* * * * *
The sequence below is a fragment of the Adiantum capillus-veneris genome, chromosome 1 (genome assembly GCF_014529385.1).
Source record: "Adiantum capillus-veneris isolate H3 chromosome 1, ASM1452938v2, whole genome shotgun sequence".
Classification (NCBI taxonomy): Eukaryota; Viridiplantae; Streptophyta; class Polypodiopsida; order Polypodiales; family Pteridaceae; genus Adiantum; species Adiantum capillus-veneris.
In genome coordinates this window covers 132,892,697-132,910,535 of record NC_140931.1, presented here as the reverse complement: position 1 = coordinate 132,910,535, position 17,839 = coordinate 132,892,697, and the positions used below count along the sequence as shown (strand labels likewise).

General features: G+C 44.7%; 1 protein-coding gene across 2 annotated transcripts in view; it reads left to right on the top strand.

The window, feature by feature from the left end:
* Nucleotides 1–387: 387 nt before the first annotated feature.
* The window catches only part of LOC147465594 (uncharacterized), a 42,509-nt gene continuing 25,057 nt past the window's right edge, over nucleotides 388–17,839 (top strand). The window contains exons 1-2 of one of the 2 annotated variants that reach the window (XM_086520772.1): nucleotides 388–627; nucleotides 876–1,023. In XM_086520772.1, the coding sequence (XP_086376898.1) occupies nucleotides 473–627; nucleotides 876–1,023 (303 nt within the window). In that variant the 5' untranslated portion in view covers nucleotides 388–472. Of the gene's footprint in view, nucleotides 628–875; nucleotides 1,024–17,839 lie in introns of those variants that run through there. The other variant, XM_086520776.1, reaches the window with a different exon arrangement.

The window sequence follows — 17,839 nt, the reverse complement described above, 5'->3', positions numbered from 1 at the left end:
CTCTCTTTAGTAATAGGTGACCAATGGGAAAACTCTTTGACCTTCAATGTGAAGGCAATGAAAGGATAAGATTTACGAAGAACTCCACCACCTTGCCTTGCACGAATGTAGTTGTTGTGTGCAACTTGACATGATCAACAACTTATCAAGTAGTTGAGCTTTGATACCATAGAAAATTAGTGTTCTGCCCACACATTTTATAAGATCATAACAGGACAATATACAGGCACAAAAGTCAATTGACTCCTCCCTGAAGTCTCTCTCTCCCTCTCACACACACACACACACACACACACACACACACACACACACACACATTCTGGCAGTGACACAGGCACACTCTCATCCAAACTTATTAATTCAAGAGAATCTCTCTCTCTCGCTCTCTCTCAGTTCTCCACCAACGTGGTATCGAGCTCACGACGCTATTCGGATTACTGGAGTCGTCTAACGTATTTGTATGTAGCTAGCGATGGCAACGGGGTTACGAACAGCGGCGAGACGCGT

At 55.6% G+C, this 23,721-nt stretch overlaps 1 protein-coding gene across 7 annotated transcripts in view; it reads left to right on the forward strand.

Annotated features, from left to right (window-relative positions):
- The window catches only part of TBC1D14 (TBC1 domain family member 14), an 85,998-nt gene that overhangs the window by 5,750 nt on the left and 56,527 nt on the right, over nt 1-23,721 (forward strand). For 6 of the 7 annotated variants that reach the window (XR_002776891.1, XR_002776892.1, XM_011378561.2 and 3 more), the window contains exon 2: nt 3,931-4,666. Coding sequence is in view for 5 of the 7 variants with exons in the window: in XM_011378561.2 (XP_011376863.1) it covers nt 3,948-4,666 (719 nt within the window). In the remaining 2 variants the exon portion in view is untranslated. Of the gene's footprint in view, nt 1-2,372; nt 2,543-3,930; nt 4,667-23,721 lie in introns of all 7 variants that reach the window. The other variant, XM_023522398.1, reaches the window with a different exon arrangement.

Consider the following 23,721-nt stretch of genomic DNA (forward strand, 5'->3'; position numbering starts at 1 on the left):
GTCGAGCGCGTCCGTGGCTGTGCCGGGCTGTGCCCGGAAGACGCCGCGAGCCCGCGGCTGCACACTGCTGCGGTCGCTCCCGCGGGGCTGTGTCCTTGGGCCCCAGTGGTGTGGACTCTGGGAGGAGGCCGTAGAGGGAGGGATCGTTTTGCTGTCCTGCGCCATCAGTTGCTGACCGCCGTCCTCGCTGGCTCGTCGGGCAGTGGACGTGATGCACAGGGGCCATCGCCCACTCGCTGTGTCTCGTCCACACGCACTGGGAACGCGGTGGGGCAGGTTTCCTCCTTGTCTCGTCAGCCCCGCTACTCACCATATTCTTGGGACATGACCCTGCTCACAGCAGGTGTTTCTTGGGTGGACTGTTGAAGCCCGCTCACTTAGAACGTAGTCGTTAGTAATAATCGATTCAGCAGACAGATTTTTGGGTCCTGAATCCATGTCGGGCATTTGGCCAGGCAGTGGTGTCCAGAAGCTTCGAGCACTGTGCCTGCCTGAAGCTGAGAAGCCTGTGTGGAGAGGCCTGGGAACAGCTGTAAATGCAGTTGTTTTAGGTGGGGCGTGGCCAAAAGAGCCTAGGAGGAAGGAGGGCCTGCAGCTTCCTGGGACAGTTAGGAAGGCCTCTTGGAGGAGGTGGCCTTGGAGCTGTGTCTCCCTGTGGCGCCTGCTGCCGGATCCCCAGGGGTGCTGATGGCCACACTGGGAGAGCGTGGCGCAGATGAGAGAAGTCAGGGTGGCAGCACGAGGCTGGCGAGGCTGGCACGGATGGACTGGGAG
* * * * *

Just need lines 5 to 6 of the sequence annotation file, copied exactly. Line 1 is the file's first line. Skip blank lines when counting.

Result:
General features: G+C 44.7%; 1 protein-coding gene across 2 annotated transcripts in view; it reads left to right on the top strand.

The window, feature by feature from the left end: